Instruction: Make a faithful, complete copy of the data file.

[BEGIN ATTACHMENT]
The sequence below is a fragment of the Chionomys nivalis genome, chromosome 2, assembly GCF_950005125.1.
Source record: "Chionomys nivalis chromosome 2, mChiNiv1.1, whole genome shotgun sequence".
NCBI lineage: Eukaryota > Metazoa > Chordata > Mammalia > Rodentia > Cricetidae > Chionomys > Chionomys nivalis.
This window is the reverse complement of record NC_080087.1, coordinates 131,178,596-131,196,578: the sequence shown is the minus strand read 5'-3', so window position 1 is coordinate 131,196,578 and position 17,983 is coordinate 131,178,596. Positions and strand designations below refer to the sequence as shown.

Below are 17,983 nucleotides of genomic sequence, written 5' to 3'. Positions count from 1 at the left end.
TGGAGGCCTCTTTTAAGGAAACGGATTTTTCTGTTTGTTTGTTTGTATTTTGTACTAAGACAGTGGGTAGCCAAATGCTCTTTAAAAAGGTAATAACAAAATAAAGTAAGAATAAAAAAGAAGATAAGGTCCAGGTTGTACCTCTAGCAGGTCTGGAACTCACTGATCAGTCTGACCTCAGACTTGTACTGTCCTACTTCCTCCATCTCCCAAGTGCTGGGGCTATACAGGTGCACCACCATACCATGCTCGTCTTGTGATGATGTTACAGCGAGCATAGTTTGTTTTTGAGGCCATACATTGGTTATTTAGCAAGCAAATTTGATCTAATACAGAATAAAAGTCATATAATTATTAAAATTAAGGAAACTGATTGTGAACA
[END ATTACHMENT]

The sequence below is a fragment of the Chionomys nivalis genome, chromosome 2, assembly GCF_950005125.1.
Source record: "Chionomys nivalis chromosome 2, mChiNiv1.1, whole genome shotgun sequence".
NCBI lineage: Eukaryota > Metazoa > Chordata > Mammalia > Rodentia > Cricetidae > Chionomys > Chionomys nivalis.
This window is the reverse complement of record NC_080087.1, coordinates 131,178,596-131,196,578: the sequence shown is the minus strand read 5'-3', so window position 1 is coordinate 131,196,578 and position 17,983 is coordinate 131,178,596. Positions and strand designations below refer to the sequence as shown.

Below are 17,983 nucleotides of genomic sequence, written 5' to 3'. Positions count from 1 at the left end.
TGGAGGCCTCTTTTAAGGAAACGGATTTTTCTGTTTGTTTGTTTGTATTTTGTACTAAGACAGTGGGTAGCCAAATGCTCTTTAAAAAGGTAATAACAAAATAAAGTAAGAATAAAAAAGAAGATAAGGTCCAGGTTGTACCTCTAGCAGGTCTGGAACTCACTGATCAGTCTGACCTCAGACTTGTACTGTCCTACTTCCTCCATCTCCCAAGTGCTGGGGCTATACAGGTGCACCACCATACCATGCTCGTCTTGTGATGATGTTACAGCGAGCATAGTTTGTTTTTGAGGCCATACATTGGTTATTTAGCAAGCAAATTTGATCTAATACAGAATAAAAGTCATATAATTATTAAAATTAAGGAAACTGATTGTGAACA